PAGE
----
Distribute copies of the worksheet The Lost Boys’ Cultural Identity. Have students complete it independently. Then use the provided answer key to discuss students' answers.
4. Have a whole-class discussion to have students make media-to-self connections.
- What markers are representative of American culture?
- How do the values of the Lost Boys compare to your own?
- What questions and fears would you have if you were moving to a new place?
- What differences do you see between Dinka culture and American culture?
- How do you think you would adapt to life in a new country? Why?
- What can you do to make a difference in your community the way the Lost Boys have made a difference in their communities?
5. Have students brainstorm service-learning projects for your community.
If possible, have students brainstorm possible service-learning projects for your community. Have a whole-class discussion about the needs of your community and what type of service would be most beneficial.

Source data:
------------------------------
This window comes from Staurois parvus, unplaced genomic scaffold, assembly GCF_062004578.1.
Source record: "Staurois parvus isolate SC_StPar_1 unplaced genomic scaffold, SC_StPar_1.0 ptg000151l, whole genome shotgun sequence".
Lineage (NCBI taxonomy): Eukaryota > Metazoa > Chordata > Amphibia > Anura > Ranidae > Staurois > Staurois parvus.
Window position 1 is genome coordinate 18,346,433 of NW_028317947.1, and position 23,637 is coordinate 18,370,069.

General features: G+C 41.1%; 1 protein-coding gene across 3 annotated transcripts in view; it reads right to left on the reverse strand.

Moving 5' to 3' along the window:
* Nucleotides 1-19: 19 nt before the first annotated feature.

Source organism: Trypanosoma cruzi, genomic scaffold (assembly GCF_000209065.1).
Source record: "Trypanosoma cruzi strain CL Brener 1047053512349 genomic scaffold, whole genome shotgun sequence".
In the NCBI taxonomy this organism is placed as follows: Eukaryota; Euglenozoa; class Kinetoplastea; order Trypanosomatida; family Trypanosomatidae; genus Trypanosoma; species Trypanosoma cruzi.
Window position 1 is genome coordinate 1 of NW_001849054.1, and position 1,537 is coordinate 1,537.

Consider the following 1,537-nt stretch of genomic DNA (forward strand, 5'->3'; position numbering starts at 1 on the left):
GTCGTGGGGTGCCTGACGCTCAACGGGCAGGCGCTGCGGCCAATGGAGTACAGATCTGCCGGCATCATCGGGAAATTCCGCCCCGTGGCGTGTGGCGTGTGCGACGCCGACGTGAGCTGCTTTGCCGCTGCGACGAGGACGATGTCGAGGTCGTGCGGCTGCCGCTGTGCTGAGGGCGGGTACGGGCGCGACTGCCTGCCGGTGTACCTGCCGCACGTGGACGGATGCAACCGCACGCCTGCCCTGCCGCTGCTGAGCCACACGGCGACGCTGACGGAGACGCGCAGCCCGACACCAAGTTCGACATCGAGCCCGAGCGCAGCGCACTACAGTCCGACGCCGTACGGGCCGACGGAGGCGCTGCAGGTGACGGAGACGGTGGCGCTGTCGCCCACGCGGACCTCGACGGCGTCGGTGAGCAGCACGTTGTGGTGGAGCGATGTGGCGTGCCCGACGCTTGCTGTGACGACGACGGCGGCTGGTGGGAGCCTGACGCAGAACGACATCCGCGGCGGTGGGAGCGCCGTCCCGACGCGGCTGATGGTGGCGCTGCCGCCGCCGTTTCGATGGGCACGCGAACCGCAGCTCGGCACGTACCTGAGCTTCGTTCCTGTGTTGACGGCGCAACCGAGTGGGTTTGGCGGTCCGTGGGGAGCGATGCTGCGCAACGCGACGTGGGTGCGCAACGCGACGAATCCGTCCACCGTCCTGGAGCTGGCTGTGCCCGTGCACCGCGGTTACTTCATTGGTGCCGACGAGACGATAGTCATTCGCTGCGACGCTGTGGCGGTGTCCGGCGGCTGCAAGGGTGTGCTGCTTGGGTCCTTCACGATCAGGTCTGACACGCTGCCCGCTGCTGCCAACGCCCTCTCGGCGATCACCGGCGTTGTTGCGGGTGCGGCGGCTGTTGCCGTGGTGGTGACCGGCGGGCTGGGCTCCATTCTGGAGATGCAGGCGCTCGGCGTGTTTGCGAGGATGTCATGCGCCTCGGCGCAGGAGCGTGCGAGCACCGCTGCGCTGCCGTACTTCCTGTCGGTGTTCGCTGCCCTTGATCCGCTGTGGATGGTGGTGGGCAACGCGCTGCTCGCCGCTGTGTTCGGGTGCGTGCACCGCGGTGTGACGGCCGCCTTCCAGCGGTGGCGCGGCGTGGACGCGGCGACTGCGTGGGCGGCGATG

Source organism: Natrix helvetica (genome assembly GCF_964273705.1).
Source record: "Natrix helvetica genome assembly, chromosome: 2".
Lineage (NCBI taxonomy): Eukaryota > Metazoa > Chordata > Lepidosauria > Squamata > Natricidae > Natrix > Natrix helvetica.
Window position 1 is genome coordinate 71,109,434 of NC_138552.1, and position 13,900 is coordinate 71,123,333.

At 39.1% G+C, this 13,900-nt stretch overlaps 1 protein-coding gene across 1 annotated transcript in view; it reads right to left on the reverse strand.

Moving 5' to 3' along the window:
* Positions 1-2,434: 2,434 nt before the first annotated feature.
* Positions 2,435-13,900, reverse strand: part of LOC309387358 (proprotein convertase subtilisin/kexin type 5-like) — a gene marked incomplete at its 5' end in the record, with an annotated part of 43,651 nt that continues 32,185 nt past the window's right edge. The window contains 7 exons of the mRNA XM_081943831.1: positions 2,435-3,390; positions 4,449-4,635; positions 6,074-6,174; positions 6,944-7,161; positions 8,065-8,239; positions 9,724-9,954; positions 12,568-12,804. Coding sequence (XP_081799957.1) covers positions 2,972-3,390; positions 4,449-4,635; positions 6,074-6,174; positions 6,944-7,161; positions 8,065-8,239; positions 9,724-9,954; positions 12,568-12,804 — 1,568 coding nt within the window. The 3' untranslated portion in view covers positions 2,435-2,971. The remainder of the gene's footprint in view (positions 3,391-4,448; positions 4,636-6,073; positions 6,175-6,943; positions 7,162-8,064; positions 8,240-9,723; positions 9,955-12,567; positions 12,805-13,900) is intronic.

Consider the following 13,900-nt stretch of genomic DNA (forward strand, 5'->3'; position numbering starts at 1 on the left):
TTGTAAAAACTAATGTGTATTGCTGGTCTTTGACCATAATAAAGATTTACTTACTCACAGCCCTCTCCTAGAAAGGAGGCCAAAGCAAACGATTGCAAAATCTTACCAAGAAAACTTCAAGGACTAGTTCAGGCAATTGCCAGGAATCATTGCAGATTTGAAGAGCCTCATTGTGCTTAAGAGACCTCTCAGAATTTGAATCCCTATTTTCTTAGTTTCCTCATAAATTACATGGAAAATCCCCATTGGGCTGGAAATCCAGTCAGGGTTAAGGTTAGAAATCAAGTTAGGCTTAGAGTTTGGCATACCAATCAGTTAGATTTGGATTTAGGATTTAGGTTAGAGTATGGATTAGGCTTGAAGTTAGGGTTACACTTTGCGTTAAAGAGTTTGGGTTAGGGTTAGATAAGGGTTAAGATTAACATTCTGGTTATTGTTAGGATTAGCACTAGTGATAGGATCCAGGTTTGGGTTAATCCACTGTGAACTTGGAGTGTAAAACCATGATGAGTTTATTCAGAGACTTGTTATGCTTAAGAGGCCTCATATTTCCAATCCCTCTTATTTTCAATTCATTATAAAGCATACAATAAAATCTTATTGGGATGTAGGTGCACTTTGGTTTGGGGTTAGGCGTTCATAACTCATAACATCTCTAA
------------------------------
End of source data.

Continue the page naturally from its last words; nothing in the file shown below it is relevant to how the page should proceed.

Extending the Learning
Listen to Sudanese music on the National Geographic World Music website. If possible, find other examples of Sudanese and Dinka cultural markers to share with students.
- define vocabulary terms
- explain who the Lost Boys of Sudan are and how they got that name
- locate northern Sudan, southern Sudan, and the Dinka homeland on a world map
- describe the experiences of the Lost Boys in Sudan and after they fled Sudan
- map the routes the Lost Boys took on their migration journey from Sudan to the United States
- map the routes the Lost Boys took within the United States
- define the vocabulary term diaspora
- describe the challenges of displaced peoples
- describe American culture in their own words
- answer questions about the Lost Boys and cultural identity after watching videos
- make media-to-self connections
- Hands-on learning
- Visual instruction
National Standards, Principles, and Practices
- Theme 1: Culture
- Standard 1: How to use maps and other geographic representations, geospatial technologies, and spatial thinking to understand and communicate information
- Standard 10: The characteristics, distribution, and complexity of Earth's cultural mosaics